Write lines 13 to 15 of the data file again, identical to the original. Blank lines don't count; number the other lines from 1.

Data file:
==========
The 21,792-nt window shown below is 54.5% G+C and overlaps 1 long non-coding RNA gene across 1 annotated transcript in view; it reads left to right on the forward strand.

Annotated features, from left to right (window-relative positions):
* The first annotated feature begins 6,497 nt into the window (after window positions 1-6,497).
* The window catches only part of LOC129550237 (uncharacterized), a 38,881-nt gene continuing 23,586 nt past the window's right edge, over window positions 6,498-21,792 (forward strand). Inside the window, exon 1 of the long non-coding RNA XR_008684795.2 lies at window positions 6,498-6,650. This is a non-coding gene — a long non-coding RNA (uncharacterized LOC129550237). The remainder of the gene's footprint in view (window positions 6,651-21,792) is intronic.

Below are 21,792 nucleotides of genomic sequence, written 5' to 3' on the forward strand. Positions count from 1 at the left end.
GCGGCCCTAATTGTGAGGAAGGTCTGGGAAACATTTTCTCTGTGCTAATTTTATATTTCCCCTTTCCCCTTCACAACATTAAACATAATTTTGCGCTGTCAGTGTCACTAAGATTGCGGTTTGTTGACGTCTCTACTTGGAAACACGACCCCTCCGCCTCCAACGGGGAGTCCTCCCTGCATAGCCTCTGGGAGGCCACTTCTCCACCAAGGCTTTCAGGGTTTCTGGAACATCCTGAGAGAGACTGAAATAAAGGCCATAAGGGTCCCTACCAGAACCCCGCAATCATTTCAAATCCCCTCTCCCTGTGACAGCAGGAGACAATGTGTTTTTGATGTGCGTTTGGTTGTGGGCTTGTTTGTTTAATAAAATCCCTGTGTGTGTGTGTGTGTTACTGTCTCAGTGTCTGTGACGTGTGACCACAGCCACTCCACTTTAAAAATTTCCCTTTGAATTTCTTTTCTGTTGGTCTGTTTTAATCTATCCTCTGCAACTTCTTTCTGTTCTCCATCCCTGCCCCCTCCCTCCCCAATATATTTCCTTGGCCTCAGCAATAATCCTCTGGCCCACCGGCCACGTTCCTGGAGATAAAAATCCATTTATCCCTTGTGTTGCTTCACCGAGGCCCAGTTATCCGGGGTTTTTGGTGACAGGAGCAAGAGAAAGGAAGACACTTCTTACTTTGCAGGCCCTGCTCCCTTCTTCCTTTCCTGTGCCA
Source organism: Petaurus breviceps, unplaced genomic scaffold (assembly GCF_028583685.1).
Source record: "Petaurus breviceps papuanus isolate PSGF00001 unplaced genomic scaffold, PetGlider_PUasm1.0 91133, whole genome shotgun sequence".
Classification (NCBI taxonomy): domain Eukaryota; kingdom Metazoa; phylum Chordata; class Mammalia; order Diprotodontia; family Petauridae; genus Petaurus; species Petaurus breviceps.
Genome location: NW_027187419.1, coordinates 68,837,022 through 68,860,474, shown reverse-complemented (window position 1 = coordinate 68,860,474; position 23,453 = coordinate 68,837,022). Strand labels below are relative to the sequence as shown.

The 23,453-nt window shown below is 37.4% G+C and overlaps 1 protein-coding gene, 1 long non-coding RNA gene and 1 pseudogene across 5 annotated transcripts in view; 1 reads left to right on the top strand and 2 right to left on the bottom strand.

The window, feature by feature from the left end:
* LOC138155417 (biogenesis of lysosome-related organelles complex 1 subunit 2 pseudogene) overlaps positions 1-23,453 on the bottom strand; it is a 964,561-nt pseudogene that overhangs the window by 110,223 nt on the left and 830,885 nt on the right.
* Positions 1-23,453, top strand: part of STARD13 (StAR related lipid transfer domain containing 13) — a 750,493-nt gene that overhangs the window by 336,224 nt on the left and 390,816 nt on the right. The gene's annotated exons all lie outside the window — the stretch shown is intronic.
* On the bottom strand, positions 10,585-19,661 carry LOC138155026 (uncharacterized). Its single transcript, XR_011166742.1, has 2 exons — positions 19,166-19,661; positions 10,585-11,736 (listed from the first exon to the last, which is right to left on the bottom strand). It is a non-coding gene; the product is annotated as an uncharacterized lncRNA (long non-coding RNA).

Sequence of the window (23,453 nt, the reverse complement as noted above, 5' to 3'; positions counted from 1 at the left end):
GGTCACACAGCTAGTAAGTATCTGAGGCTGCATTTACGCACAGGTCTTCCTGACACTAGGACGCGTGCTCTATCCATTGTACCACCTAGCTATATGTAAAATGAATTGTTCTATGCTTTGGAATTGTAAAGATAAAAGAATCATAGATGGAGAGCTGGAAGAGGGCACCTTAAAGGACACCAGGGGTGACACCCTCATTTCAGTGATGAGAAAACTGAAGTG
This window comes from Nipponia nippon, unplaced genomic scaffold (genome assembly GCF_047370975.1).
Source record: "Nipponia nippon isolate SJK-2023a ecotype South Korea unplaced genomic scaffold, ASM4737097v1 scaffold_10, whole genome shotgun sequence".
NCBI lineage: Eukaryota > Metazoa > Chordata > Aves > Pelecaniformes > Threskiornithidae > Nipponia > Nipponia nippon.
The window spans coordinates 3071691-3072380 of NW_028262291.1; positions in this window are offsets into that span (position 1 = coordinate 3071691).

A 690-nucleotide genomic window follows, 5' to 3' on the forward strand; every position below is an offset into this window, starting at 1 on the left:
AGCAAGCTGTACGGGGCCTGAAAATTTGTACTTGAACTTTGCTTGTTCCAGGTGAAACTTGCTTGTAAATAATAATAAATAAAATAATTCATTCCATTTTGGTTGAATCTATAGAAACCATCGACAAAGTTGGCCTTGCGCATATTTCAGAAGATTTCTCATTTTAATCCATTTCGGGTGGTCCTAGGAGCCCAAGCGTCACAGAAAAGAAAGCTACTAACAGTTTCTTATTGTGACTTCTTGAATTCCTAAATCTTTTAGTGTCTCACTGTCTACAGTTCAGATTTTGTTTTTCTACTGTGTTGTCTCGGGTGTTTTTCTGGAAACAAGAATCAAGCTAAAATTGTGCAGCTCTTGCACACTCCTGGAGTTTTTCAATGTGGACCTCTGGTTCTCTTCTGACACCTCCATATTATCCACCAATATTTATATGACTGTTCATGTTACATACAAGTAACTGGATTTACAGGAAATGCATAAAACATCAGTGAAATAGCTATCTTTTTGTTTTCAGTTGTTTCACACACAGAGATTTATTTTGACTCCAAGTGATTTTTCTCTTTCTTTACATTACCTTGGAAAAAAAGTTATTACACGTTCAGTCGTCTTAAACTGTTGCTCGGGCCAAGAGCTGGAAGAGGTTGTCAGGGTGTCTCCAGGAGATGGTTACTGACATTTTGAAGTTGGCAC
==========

* LOC138155417 (biogenesis of lysosome-related organelles complex 1 subunit 2 pseudogene) overlaps positions 1-23,453 on the bottom strand; it is a 964,561-nt pseudogene that overhangs the window by 110,223 nt on the left and 830,885 nt on the right.
* Positions 1-23,453, top strand: part of STARD13 (StAR related lipid transfer domain containing 13) — a 750,493-nt gene that overhangs the window by 336,224 nt on the left and 390,816 nt on the right. The gene's annotated exons all lie outside the window — the stretch shown is intronic.
* On the bottom strand, positions 10,585-19,661 carry LOC138155026 (uncharacterized). Its single transcript, XR_011166742.1, has 2 exons — positions 19,166-19,661; positions 10,585-11,736 (listed from the first exon to the last, which is right to left on the bottom strand). It is a non-coding gene; the product is annotated as an uncharacterized lncRNA (long non-coding RNA).